Junior Maine Guide tester Ron Fournier, left, congratulates Junior Maine Guide program student Toni Usher of Brownville on Thursday afternoon in Rangeley after she successfully set up the individual shelter in the foreground using a small tarp, ropes and outdoor skills knowledge learned from experienced instructors at Maine summer camps.

RANGELEY – With clipboard in hand and future employment as a licensed Maine camp trip leader on the line, 14-year-old Jack Dixon of Litchfield stood near the Kennebago River.

He fine-tuned his “map of area” exam in the Junior Maine Guide program, before handing it to tester John “Moose” Curtis of Hebron.

“This was one of the longest tests I’ve had to do,” Dixon said of his compass-orienteering drawing of the Rangeley leadership proving-grounds.

“But, it looks nicely done,” said Curtis, who, like other testers, sat under a canopy a mile into the Rangeley wilderness off Route 16.

Dixon waited four years to participate in the 72-year-old outdoor skills program, which is designed to foster enjoyable, safe and healthy outdoor living experiences for youths ages 9 to 18.

“My cousin did it and said it was one of the best experiences of his life, and I’ve always loved being in the outdoors, and making fires and cooking,” Dixon said.

Sponsored by the Maine Department of Inland Fisheries and Wildlife and the Maine Youth Camping Foundation, the Junior Maine Guide program was created by the Legislature in 1937 to promote use of Maine’s wilderness for recreation, while training conservation to new generations of youth.

Various Maine summer camps teach it through experienced instructors.

The program culminates with a five-day encampment along the Kennebago River, four days of which include tests on things such as starting a campfire with wet wood, canoeing, and axmanship.

“It’s a pretty intense program,” said Curtis, a Hebron Academy teacher. “These candidates worked hard to learn the paperwork and skills.”

Sixty-two boys and girls ages 14 to 18 from Maine and North America participated in this week’s testing to achieve Junior Maine Guide certification.

The achievement can establish the groundwork for later training and certification as a licensed trip leader and registered Maine Guide. It can also provide a lifetime enjoyment of living with nature in Maine’s wilderness, Curtis said.

Not everyone passes.

Curtis said this year’s pass rate was in the lower 50 percent. Last year’s was 45 percent.

Participants can fail one of 11 major subjects and three of nine minors and still pass overall.

Majors include axmanship, canoeing, individual shelter and fireplace, topographic map, map of area, map of Maine, trip equipment, first aid, cooking and group encampment. Minors are Maine issues, wet-day fire, trees, hiking/backpacking, equipment and general knowledge, environmental concerns, minimum impact camping and wilderness regulations.

For Dixon, Max Zambito of Columbus, Ohio, and Brownville brothers Josh and David Usher, failing wet-day fire was a setback to overcome.

None was able to boil a can of water over a fire made from wet wood they’d split with an ax and furiously shaved into kindling with a knife in the allotted 20 minutes.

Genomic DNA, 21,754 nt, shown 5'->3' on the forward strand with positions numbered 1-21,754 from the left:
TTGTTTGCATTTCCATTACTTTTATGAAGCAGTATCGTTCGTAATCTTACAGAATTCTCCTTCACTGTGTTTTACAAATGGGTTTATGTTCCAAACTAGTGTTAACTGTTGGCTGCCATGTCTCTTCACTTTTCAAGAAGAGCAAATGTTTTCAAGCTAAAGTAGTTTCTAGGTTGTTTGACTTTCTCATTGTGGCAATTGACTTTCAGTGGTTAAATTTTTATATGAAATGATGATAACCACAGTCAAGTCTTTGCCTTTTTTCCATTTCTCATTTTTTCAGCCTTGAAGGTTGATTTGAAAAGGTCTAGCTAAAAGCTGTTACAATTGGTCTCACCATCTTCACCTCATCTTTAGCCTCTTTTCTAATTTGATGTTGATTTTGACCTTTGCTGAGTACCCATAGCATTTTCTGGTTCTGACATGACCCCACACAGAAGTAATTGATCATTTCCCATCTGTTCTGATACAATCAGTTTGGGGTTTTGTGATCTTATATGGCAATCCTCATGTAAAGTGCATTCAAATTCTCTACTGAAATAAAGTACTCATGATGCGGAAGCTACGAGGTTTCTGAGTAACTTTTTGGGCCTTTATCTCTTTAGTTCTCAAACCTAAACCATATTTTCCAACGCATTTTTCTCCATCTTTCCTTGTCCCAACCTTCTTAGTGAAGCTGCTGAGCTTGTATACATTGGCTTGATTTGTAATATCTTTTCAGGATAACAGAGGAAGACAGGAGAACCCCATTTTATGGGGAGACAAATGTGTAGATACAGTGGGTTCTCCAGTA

“It’s very frustrating,” Zambito said. “You try so hard. I had my fire going at one point and it just died out.”

“It’s extremely nerve-wracking,” said Josh Usher, 16. “This was one of the hardest tests.”

“At first, I had it going pretty good and then I ran out of shavings, so then I was using the dead matches,” said David Usher, 18.

“The hardest thing is the stress,” their sister Toni Usher of Brownville said after Fournier scored her well for individual shelter and campfire.

“Like worrying about what you’ve learned all this time and putting it all together in one week,” Toni Usher said. “You learn this stuff separately all year and you put it all together and it’s like, ‘Wow, we’ve learned a lot.'”

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Max Zambito of Columbus, Ohio, softly blows flames up the back side of a can of water on Thursday in Rangeley during state testing of Junior Maine Guide program participants. Zambito attends Camp Kawanhee in Weld.

Cheeks puffed out, Max Zambito of Columbus, Ohio, splits wood to use during Thursday’s wet-day fire exam in the Junior Maine Guide program testing in Rangeley. Participants had to demonstrate axemanship skills by splitting wet wood, shaving it with a knife into kindling and starting a fire to boil a can of water, all in 20 minutes.

Jack Dixon, 14, of Litchfield finishes up his “map of area” exam during Thursday’s state testing in the Junior Maine Guide program in Rangeley. The exam tests compass and orienteering skills learned from instructors at Maine summer camps. Dixon attends Camp Kawanhee in Weld.

Charlotte Cleveland, 16, of Chicago takes a bearing from a compass atop one of several marked posts during Junior Maine Guide program testing on Thursday. Many of the 62 youths participating in the four-day outdoor testing were trying to pass the program to become licensed Maine camp trip leaders. Cleveland said she was participating for personal enjoyment and the chance to escape bustling city life for Maine wilderness.

To boil water in the can in the allotted 20 minutes, David Usher, 18, of Brownville, tries to blow up some flames on kindling he shaved and cut from wet wood during Thursday’s state testing in the Junior Maine Guide program a mile into the Rangeley wilderness off Route 16.

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